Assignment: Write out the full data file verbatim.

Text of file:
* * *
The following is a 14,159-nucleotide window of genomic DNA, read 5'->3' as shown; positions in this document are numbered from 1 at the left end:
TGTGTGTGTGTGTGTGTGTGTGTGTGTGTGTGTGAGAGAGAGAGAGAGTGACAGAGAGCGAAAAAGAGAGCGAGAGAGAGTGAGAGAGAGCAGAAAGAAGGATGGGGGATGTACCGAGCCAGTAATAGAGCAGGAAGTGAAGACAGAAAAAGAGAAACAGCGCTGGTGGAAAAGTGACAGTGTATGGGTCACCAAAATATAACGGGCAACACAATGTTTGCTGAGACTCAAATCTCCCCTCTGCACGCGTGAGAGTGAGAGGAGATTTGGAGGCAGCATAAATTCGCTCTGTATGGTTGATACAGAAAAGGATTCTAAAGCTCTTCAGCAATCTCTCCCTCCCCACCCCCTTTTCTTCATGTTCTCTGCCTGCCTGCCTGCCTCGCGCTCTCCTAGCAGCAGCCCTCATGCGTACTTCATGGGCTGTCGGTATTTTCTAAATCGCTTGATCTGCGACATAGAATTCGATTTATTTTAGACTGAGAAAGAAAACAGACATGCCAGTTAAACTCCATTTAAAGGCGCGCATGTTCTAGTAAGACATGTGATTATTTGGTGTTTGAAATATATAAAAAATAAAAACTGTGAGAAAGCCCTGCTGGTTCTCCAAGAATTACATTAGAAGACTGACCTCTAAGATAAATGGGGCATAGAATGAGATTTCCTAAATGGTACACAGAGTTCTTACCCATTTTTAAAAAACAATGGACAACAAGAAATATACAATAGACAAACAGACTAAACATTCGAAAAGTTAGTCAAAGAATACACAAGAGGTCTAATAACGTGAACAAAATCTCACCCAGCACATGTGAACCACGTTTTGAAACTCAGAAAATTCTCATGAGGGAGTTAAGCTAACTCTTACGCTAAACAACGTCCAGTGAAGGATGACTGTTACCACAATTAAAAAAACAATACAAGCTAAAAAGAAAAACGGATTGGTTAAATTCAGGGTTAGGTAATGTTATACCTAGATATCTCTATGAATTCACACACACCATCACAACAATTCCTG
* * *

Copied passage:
The following is a 14,159-nucleotide window of genomic DNA, read 5'->3' as shown; positions in this document are numbered from 1 at the left end:
TGTGTGTGTGTGTGTGTGTGTGTGTGTGTGTGTGAGAGAGAGAGAGAGTGACAGAGAGCGAAAAAGAGAGCGAGAGAGAGTGAGAGAGAGCAGAAAGAAGGATGGGGGATGTACCGAGCCAGTAATAGAGCAGGAAGTGAAGACAGAAAAAGAGAAACAGCGCTGGTGGAAAAGTGACAGTGTATGGGTCACCAAAATATAACGGGCAACACAATGTTTGCTGAGACTCAAATCTCCCCTCTGCACGCGTGAGAGTGAGAGGAGATTTGGAGGCAGCATAAATTCGCTCTGTATGGTTGATACAGAAAAGGATTCTAAAGCTCTTCAGCAATCTCTCCCTCCCCACCCCCTTTTCTTCATGTTCTCTGCCTGCCTGCCTGCCTCGCGCTCTCCTAGCAGCAGCCCTCATGCGTACTTCATGGGCTGTCGGTATTTTCTAAATCGCTTGATCTGCGACATAGAATTCGATTTATTTTAGACTGAGAAAGAAAACAGACATGCCAGTTAAACTCCATTTAAAGGCGCGCATGTTCTAGTAAGACATGTGATTATTTGGTGTTTGAAATATATAAAAAATAAAAACTGTGAGAAAGCCCTGCTGGTTCTCCAAGAATTACATTAGAAGACTGACCTCTAAGATAAATGGGGCATAGAATGAGATTTCCTAAATGGTACACAGAGTTCTTACCCATTTTTAAAAAACAATGGACAACAAGAAATATACAATAGACAAACAGACTAAACATTCGAAAAGTTAGTCAAAGAATACACAAGAGGTCTAATAACGTGAACAAAATCTCACCCAGCACATGTGAACCACGTTTTGAAACTCAGAAAATTCTCATGAGGGAGTTAAGCTAACTCTTACGCTAAACAACGTCCAGTGAAGGATGACTGTTACCACAATTAAAAAAACAATACAAGCTAAAAAGAAAAACGGATTGGTTAAATTCAGGGTTAGGTAATGTTATACCTAGATATCTCTATGAATTCACACACACCATCACAACAATTCCTG